Päivi Räsänen: Pro-Life Physician and Politician

05/08/2013 / Human Rights 

by Maaike Rosendaal (this article was originally published at unmaskingchoice.ca and is re-published with permission)

Brilliant, beautiful, but mostly brave, Päivi Räsänen was a woman hardly heard of until several weeks ago. The party leader of the Christian Democrats in Finland, who is also a physician and the Interior Minister of Parliament, was asked to speak at an event organized by the Evangelical-Lutheran Church on making moral decisions when confronted with ethical dilemmas. She alluded to real-life situations, drawing from her experience as a medical doctor, and that’s precisely what landed her in trouble. Why? Because, without any qualms, Räsänen challenged the Finnish status quo on abortion.

File 2016

“Legislation for the protection of animals gives more protection to animals than that legislation regarding abortion gives to pre-born children,” the politician pointed out. “Animals may not be slaughtered in a painful manner, but it is not permitted to even discuss the pain a fetus feels when being aborted.” What’s more, Räsänen argued, “At no point is the termination of a pregnancy acceptable. An abortion-age child is not a senseless piece of tissue but an individual who can feel pain.”

Her comments didn’t go unnoticed. Finns often pride themselves on the honesty of their people and even their politicians, though ironically, many condemned this politician for speaking nothing but the truth. Apparently when it comes to abortion, which is legal up to 24 weeks of pregnancy and free-of-charge in Finland, so-called reproductive rights trump all other norms, even freedom of conscience.

Räsänen criticized this trend, explaining that Finland and Sweden are the only European countries where medical professionals do not have the right to refuse having any part in an abortion procedure if this violates their values or conscience. Finnish media heavily criticized her, immediately dismissing the minister’s comments as part of her Christian faith and demanding that she “keep her religion at home.” As it turns out, many of her fellow churchgoers wholeheartedly agreed.

The Lutheran Church, which Räsänen is a member of, did not oblige the calls of many to distance itself from her seminar but rather acknowledged that her words were in line with the Augsburg Confession the church abides by. Immediately, people began to withdraw their church membership—960 on the first day of the media circus, with a total of 6500 in the week that followed.

But the woman who caused it all does not apologize. “The media attention for my lecture is out of proportion. I stand by what I said.” When asked about the multiple roles she plays in Finnish society, and whether it would have been better to make these statements privately, she smiled. “I’m always the same Päivi Räsänen, regardless of where I go or speak.”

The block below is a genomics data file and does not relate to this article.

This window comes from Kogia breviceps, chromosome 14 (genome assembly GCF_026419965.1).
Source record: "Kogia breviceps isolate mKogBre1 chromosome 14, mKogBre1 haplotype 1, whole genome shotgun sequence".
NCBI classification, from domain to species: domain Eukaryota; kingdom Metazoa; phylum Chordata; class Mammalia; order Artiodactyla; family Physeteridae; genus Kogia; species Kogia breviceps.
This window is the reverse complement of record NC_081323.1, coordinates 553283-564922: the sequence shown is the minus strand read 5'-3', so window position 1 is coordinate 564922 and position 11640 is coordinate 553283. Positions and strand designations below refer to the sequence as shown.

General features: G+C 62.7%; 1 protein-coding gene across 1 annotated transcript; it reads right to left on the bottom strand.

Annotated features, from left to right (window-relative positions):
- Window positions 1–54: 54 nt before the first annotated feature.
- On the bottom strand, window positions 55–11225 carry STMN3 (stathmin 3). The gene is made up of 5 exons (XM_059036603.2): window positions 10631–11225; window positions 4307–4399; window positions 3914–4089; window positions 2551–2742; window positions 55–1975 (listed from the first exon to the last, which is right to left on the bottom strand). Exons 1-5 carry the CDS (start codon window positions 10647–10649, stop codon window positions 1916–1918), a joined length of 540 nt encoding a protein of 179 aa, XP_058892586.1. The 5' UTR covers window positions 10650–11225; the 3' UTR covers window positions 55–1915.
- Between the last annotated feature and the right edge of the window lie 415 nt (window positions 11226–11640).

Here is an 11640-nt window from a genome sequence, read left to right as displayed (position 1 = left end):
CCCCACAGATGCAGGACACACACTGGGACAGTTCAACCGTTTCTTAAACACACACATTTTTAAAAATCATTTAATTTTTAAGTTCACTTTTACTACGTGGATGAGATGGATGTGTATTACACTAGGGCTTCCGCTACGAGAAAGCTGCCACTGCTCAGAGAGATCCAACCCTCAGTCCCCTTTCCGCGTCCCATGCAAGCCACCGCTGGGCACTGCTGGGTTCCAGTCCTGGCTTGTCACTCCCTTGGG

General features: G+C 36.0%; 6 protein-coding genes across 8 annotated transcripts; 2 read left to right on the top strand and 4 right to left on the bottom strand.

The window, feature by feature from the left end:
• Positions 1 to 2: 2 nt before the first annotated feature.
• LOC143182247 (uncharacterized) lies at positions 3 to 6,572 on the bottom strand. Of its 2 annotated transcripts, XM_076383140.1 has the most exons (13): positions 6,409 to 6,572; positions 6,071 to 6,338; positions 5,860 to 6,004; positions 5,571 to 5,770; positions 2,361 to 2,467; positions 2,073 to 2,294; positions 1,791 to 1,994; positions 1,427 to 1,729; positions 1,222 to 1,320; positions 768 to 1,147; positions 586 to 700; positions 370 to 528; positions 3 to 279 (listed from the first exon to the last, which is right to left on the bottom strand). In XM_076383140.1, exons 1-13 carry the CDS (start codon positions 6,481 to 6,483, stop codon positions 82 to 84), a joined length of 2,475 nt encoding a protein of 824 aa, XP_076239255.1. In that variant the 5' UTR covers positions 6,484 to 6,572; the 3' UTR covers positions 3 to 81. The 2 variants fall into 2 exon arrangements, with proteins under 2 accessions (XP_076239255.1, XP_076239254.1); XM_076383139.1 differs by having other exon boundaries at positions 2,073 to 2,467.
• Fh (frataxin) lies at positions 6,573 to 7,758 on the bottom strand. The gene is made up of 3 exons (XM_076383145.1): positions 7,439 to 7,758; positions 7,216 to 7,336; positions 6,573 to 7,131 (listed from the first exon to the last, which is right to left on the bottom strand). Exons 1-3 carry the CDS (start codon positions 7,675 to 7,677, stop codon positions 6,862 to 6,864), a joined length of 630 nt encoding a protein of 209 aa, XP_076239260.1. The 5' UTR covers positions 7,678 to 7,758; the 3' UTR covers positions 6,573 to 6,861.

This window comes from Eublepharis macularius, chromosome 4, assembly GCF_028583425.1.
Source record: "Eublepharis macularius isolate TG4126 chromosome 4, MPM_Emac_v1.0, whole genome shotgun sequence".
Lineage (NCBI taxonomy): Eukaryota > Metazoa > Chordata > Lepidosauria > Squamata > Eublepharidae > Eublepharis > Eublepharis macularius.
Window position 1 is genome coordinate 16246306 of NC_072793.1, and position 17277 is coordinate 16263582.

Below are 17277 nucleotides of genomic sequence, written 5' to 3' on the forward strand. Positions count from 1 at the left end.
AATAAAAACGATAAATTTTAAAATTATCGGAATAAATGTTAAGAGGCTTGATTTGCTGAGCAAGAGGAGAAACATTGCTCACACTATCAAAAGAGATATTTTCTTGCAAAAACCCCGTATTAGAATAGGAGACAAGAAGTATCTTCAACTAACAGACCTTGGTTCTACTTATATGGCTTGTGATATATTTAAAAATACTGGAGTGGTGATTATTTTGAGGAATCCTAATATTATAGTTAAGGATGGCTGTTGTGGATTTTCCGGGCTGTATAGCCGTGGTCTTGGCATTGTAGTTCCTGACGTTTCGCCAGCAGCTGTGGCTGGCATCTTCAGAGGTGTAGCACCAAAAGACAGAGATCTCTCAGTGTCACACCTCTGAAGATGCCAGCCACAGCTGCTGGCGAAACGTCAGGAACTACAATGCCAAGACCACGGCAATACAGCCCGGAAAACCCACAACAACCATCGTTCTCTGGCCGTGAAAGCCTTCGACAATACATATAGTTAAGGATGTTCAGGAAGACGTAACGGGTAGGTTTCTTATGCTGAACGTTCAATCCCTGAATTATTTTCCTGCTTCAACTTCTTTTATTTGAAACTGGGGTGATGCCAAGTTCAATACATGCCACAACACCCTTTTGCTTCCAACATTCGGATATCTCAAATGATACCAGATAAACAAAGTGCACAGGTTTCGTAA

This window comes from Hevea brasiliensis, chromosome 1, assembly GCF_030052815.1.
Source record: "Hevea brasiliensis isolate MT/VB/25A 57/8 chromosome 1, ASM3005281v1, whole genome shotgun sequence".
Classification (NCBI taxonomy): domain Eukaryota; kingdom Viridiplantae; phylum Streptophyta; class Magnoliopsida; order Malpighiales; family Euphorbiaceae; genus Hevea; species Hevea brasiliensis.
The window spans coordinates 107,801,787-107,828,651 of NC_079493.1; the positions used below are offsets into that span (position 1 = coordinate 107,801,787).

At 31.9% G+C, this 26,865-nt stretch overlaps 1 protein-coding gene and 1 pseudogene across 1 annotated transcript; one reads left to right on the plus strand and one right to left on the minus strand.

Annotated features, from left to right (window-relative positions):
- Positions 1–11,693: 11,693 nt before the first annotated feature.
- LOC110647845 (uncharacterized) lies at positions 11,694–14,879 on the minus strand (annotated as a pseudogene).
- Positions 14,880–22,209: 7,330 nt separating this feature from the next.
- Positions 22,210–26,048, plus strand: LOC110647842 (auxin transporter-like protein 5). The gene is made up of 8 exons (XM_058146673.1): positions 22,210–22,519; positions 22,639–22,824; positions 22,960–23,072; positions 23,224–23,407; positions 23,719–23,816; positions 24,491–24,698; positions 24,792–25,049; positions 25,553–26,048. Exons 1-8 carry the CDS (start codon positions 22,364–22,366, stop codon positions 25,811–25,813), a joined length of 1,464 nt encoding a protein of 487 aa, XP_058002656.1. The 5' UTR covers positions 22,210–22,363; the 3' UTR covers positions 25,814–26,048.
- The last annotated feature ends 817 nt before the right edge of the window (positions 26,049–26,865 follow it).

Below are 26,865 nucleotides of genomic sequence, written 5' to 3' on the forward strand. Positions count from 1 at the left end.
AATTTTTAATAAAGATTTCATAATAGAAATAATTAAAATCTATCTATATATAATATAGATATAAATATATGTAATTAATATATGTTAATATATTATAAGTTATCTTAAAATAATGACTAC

Aside from the anger, church membership cancellations, and outrageous media coverage, an outpouring of positive emails and text messages made its way to the minister as well. Päivi clearly also inspired thousands of Finns when she expressed sentiments few dare to express, if only to avoid the wrath and ridicule of those who revere abortion more than honesty and democratic dialogue. Because when it comes to abortion, even asking critical questions may be too much.

This is not surprising. In a culture where a considerable number of pregnancies end in the violent practice that is hidden behind the word abortion, there are hundreds of thousands of men and women who have been affected. There are countless citizens who have a tremendous stake in defending the status quo, lest they have to think about what truly happened during the procedure.

That’s why Päivi Räsänen isn’t popular. Nelly McClung once said, “Wisdom is often costly but it is always worth the price.” This was true at a time when it was unpopular to fight for women’s rights but it is equally true today, when it is unpopular to fight for pre-born rights.

Yet, while her pro-life, scientifically-accurate views cause her much trouble—having been called every name in the book, her house vandalized, and property stolen—Räsänen doesn’t think herself a hero. She simply challenges us to evaluate our own lives. “We have to consider whether we have the courage to act in the face of general public opinion or norms, peer pressure, and sometimes even the law, if these contradict the word of God.” She immediately clarifies what this means in a pluralistic society, where few share the same faith background. “When governments order their citizens to violate fundamental human rights or even end another human being’s life.”

While little children are systematically torn to pieces almost 280 times a day in our own country, it takes courage to stand up and, sometimes like David facing Goliath, expose the abortion culture for what it is. It may cost us much, but far less than what is at stake for the pre-born child. And so, while we are inspired by this pro-life physician and politician, we would do well to follow in her footsteps in whichever way we can.

As Dr. Martin Luther King Jr. once said, “There comes a time when we must take a position that is neither safe, nor politic, nor popular, but one must take it because it is right.”

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